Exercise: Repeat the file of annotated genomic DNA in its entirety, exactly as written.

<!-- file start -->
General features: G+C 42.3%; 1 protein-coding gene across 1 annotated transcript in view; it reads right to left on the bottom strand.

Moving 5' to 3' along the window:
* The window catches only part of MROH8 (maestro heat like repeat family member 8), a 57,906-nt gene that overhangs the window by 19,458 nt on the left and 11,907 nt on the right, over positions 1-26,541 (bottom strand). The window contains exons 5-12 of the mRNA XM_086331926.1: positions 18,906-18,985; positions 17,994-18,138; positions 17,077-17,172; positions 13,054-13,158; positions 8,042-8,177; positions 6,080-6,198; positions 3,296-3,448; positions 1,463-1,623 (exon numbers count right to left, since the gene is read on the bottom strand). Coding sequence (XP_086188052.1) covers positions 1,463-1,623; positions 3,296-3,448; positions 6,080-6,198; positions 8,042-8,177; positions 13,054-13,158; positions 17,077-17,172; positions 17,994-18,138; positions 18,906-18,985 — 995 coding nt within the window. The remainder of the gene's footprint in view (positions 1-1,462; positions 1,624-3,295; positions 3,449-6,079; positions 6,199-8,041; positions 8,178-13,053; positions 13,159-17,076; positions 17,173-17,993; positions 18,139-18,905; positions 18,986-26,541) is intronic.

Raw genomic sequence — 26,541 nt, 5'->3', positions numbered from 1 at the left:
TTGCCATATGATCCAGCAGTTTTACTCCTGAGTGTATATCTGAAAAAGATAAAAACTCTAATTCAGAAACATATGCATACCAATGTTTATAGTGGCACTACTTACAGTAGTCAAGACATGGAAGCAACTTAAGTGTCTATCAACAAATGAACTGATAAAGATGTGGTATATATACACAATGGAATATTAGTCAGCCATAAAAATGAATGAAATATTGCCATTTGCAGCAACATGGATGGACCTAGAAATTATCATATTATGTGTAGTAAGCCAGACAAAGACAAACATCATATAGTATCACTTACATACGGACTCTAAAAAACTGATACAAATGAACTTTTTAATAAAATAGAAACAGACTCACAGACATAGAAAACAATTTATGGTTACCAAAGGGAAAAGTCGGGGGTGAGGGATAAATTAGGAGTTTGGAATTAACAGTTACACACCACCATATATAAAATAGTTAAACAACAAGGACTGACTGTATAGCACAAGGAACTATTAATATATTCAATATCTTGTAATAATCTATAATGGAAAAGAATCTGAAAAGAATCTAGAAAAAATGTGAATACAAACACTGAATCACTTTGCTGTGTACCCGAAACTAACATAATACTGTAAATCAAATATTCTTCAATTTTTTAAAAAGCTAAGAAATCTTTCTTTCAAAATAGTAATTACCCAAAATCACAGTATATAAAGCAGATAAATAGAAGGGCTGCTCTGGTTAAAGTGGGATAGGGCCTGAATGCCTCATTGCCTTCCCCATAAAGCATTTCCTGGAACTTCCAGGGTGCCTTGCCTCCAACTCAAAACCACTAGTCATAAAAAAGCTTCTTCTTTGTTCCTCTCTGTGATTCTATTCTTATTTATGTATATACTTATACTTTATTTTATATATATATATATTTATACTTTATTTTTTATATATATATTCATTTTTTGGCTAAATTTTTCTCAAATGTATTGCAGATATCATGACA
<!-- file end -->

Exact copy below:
General features: G+C 42.3%; 1 protein-coding gene across 1 annotated transcript in view; it reads right to left on the bottom strand.

Moving 5' to 3' along the window:
* The window catches only part of MROH8 (maestro heat like repeat family member 8), a 57,906-nt gene that overhangs the window by 19,458 nt on the left and 11,907 nt on the right, over positions 1-26,541 (bottom strand). The window contains exons 5-12 of the mRNA XM_086331926.1: positions 18,906-18,985; positions 17,994-18,138; positions 17,077-17,172; positions 13,054-13,158; positions 8,042-8,177; positions 6,080-6,198; positions 3,296-3,448; positions 1,463-1,623 (exon numbers count right to left, since the gene is read on the bottom strand). Coding sequence (XP_086188052.1) covers positions 1,463-1,623; positions 3,296-3,448; positions 6,080-6,198; positions 8,042-8,177; positions 13,054-13,158; positions 17,077-17,172; positions 17,994-18,138; positions 18,906-18,985 — 995 coding nt within the window. The remainder of the gene's footprint in view (positions 1-1,462; positions 1,624-3,295; positions 3,449-6,079; positions 6,199-8,041; positions 8,178-13,053; positions 13,159-17,076; positions 17,173-17,993; positions 18,139-18,905; positions 18,986-26,541) is intronic.

Raw genomic sequence — 26,541 nt, 5'->3', positions numbered from 1 at the left:
TTGCCATATGATCCAGCAGTTTTACTCCTGAGTGTATATCTGAAAAAGATAAAAACTCTAATTCAGAAACATATGCATACCAATGTTTATAGTGGCACTACTTACAGTAGTCAAGACATGGAAGCAACTTAAGTGTCTATCAACAAATGAACTGATAAAGATGTGGTATATATACACAATGGAATATTAGTCAGCCATAAAAATGAATGAAATATTGCCATTTGCAGCAACATGGATGGACCTAGAAATTATCATATTATGTGTAGTAAGCCAGACAAAGACAAACATCATATAGTATCACTTACATACGGACTCTAAAAAACTGATACAAATGAACTTTTTAATAAAATAGAAACAGACTCACAGACATAGAAAACAATTTATGGTTACCAAAGGGAAAAGTCGGGGGTGAGGGATAAATTAGGAGTTTGGAATTAACAGTTACACACCACCATATATAAAATAGTTAAACAACAAGGACTGACTGTATAGCACAAGGAACTATTAATATATTCAATATCTTGTAATAATCTATAATGGAAAAGAATCTGAAAAGAATCTAGAAAAAATGTGAATACAAACACTGAATCACTTTGCTGTGTACCCGAAACTAACATAATACTGTAAATCAAATATTCTTCAATTTTTTAAAAAGCTAAGAAATCTTTCTTTCAAAATAGTAATTACCCAAAATCACAGTATATAAAGCAGATAAATAGAAGGGCTGCTCTGGTTAAAGTGGGATAGGGCCTGAATGCCTCATTGCCTTCCCCATAAAGCATTTCCTGGAACTTCCAGGGTGCCTTGCCTCCAACTCAAAACCACTAGTCATAAAAAAGCTTCTTCTTTGTTCCTCTCTGTGATTCTATTCTTATTTATGTATATACTTATACTTTATTTTATATATATATATATTTATACTTTATTTTTTATATATATATTCATTTTTTGGCTAAATTTTTCTCAAATGTATTGCAGATATCATGACA